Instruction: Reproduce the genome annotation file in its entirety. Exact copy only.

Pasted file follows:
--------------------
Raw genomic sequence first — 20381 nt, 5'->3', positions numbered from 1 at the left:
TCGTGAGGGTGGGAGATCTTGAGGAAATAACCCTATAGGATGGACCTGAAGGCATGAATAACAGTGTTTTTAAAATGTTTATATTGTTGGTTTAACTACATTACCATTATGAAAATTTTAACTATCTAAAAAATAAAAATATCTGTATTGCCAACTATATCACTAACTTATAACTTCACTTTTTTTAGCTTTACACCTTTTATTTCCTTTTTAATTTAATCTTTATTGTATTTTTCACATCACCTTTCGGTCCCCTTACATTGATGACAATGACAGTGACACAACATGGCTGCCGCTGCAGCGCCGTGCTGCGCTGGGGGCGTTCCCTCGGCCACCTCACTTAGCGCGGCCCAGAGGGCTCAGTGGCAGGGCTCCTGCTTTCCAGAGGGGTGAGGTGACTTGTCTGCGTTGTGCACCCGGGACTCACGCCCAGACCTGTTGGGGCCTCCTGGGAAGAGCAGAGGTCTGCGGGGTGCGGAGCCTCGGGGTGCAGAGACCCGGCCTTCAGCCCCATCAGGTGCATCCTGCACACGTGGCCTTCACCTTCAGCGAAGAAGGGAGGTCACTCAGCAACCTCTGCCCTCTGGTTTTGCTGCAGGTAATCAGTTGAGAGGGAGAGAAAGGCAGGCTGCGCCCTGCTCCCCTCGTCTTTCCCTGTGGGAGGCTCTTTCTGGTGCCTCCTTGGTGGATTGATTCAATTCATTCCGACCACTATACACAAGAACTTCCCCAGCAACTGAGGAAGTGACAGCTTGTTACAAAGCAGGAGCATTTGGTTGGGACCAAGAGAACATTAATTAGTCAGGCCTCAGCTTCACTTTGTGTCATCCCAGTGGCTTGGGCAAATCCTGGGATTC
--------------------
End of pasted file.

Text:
Raw genomic sequence first — 20381 nt, 5'->3', positions numbered from 1 at the left:
TCGTGAGGGTGGGAGATCTTGAGGAAATAACCCTATAGGATGGACCTGAAGGCATGAATAACAGTGTTTTTAAAATGTTTATATTGTTGGTTTAACTACATTACCATTATGAAAATTTTAACTATCTAAAAAATAAAAATATCTGTATTGCCAACTATATCACTAACTTATAACTTCACTTTTTTTAGCTTTACACCTTTTATTTCCTTTTTAATTTAATCTTTATTGTATTTTTCACATCACCTTTCGGTCCCCTTACATTGATGACAATGACAGTGACACAACATGGCTGCCGCTGCAGCGCCGTGCTGCGCTGGGGGCGTTCCCTCGGCCACCTCACTTAGCGCGGCCCAGAGGGCTCAGTGGCAGGGCTCCTGCTTTCCAGAGGGGTGAGGTGACTTGTCTGCGTTGTGCACCCGGGACTCACGCCCAGACCTGTTGGGGCCTCCTGGGAAGAGCAGAGGTCTGCGGGGTGCGGAGCCTCGGGGTGCAGAGACCCGGCCTTCAGCCCCATCAGGTGCATCCTGCACACGTGGCCTTCACCTTCAGCGAAGAAGGGAGGTCACTCAGCAACCTCTGCCCTCTGGTTTTGCTGCAGGTAATCAGTTGAGAGGGAGAGAAAGGCAGGCTGCGCCCTGCTCCCCTCGTCTTTCCCTGTGGGAGGCTCTTTCTGGTGCCTCCTTGGTGGATTGATTCAATTCATTCCGACCACTATACACAAGAACTTCCCCAGCAACTGAGGAAGTGACAGCTTGTTACAAAGCAGGAGCATTTGGTTGGGACCAAGAGAACATTAATTAGTCAGGCCTCAGCTTCACTTTGTGTCATCCCAGTGGCTTGGGCAAATCCTGGGATTC